The book messed with us. Sometimes we'd say to Amber, Remember when you said that? and she'd look at us like we were crazy. Then we'd realize that we were thinking of Book-Amber, not Real-Amber, though they were easy to confuse since they spoke so much alike. Nearly all of the characters in the novel had a real-life counterpart who could be located in our office. And though none of us personally believed that we could be identified with a character from some fiction writer’s semi-absurdist world, we were disturbed by how the entire novel was told in the first person plural. Are we that we? we wondered. We found it hard to resist the suspicion (though we knew it was absurd) that the novel was about us.
The book ends with everyone getting laid off. So we knew where we were headed. Still no one was expecting it when it finally came. We'd thought about it the Friday before—end of the month, payday, a way to clean us out quickly and efficiently—but when we got the email the following Monday summoning us into the conference room, we weren't ready. We were braced, we had a strong premonition—you could tell by how no one had brought a notebook to the meeting—but we weren't ready. The Vice President had a printed piece of paper to read from and her voice was a mechanical monotone. She told us we'd worked hard and accomplished a great deal. She told us we were valued members of the team. She told us our positions now had ended; we weren't on the team anymore.
Maureen wailed and snuffled loudly into a tissue. She was told she'd get two weeks severance. "I'll use it on my funeral," she cried, waving her arms around wildly. Later she would spin out like a tumbleweed onto Michigan Avenue draped in her ankle-length black faux-fur coat and careen toward the bums on the damp gray corners sobbing, "I'm one of you now!" She'd wave her finger at one unfortunate, chilly bum, her eyes wet and glassy and unfocused, the hem of her fur bedraggled where it dragged.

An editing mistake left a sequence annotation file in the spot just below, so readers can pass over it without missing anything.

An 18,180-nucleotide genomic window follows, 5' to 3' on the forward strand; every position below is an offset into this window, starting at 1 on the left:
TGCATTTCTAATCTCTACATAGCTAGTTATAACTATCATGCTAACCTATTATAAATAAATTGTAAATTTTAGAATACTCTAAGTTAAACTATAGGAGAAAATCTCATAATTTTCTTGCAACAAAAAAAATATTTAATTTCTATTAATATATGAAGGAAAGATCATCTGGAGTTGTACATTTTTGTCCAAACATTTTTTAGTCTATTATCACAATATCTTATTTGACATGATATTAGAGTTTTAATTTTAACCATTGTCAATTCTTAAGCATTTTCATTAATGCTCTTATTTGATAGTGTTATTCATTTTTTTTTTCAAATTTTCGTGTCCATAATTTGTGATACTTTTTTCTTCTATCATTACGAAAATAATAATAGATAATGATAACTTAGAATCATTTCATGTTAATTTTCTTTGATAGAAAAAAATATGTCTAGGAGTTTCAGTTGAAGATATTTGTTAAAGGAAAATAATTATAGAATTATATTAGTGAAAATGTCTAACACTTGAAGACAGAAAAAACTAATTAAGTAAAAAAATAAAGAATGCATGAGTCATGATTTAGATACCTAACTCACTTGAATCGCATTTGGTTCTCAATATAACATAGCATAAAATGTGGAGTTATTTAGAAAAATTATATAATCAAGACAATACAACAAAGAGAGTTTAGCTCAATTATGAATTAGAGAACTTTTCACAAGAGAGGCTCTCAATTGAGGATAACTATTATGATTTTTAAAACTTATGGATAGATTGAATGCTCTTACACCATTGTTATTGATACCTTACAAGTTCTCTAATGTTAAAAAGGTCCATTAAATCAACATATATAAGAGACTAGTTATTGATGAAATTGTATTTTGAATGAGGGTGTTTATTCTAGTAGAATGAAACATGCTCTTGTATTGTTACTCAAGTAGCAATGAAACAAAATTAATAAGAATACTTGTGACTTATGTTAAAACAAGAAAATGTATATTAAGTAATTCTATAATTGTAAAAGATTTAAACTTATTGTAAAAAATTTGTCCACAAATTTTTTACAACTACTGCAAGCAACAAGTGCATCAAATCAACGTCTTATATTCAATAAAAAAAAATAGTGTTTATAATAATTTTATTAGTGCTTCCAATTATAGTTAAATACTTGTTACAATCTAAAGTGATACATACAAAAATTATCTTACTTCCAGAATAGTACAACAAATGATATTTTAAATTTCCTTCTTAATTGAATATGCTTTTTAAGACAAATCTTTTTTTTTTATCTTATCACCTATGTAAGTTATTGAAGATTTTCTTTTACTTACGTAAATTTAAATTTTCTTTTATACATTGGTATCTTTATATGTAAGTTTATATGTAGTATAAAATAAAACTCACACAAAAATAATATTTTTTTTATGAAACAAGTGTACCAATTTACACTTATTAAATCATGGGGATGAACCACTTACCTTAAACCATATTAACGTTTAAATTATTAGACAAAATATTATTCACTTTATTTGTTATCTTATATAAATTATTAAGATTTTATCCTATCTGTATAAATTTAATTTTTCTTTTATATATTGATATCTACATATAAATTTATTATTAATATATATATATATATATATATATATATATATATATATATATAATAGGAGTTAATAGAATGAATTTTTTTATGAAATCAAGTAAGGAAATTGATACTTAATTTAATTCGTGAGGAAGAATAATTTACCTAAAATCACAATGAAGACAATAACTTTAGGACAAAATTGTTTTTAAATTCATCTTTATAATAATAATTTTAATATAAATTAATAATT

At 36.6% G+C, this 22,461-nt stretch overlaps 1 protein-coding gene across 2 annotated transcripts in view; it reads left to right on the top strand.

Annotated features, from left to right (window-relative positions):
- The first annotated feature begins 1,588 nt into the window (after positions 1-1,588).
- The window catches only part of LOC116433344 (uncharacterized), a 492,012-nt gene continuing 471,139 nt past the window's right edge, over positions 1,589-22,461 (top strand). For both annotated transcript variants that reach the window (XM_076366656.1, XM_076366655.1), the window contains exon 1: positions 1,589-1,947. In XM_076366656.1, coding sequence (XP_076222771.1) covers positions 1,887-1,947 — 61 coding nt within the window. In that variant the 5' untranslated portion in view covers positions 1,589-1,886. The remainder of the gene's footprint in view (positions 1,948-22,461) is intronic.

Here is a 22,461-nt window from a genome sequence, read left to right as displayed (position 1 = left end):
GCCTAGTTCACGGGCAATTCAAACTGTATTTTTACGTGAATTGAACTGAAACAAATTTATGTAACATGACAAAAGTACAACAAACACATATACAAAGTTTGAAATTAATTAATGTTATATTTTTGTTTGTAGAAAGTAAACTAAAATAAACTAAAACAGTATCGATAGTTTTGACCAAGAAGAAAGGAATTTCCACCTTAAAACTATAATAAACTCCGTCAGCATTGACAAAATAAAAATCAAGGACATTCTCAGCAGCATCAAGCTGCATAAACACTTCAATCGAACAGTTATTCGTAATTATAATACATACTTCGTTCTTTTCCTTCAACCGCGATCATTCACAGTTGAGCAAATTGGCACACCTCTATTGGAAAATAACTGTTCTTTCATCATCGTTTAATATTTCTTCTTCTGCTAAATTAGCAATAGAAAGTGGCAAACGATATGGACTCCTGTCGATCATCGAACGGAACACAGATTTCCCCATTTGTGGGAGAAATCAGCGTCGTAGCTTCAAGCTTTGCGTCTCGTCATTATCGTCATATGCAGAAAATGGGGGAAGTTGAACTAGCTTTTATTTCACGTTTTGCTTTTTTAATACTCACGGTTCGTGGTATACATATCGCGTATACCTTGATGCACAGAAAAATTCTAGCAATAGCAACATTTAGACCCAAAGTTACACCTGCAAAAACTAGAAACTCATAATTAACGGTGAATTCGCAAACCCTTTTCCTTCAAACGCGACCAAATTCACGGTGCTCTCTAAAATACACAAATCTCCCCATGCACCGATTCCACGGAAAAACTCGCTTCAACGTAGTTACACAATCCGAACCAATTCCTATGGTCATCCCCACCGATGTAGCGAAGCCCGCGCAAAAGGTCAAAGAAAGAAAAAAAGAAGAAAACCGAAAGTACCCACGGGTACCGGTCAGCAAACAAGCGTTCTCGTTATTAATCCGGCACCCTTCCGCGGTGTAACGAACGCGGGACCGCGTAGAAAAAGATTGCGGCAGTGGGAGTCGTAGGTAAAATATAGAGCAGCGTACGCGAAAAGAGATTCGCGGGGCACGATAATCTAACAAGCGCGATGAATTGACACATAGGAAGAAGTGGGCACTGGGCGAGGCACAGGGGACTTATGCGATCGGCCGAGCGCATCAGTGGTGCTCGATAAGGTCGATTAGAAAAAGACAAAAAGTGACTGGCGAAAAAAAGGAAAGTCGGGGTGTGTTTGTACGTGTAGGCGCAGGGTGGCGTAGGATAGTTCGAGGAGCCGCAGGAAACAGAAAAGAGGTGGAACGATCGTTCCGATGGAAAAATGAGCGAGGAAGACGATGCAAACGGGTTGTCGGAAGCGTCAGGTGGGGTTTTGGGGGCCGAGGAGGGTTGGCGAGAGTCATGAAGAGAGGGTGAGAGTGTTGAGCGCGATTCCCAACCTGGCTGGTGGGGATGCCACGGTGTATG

But Maureen really did have it bad, with her out-of-work husband and her troublemaker teen daughter who kept getting sent to the principal's office for making pornographic drawings in the corners of her homework assignments. Who would put food on the table now? Who would be the single respectable member of the family? Maureen looked like a deranged black bear in her long matted coat, and we pitied her.
"We're terribly sorry to see you go," the Vice President said, folding her arms across her chest as her assistant handed out cloth bags for us to fill with our personal items. "Take only what is yours," said the assistant, and then when she wasn't looking we threw packets of pens, staplers, highlighters, whole reams of printer paper into our bags.
Later, we'd file into our local unemployment offices to fill out forms. Many of us had been unemployed before, but few had actually been on unemployment. We would go on the dole, revise our resumes, consider other options. Some of us would seek work abroad, others would return to school. Some would string freelance jobs together; a few would be rehired by the company the following year. For many of us there would be lean months and years ahead, moments of paralyzing doubt and anxiety, bouts of insomnia and rage. We knew this already, even before we left. We knew things might be very bad for a long time before they were good again. On that day in early March 2009, we were in the company of 13,310,000 Americans without work. Walking out of the office under security escort, we felt the weight of the world upon us.
But it was also the weight of stolen office supplies. A few of us, once we’d returned to our homes and dropped our bags and thought about what to do next, found we felt surprisingly light.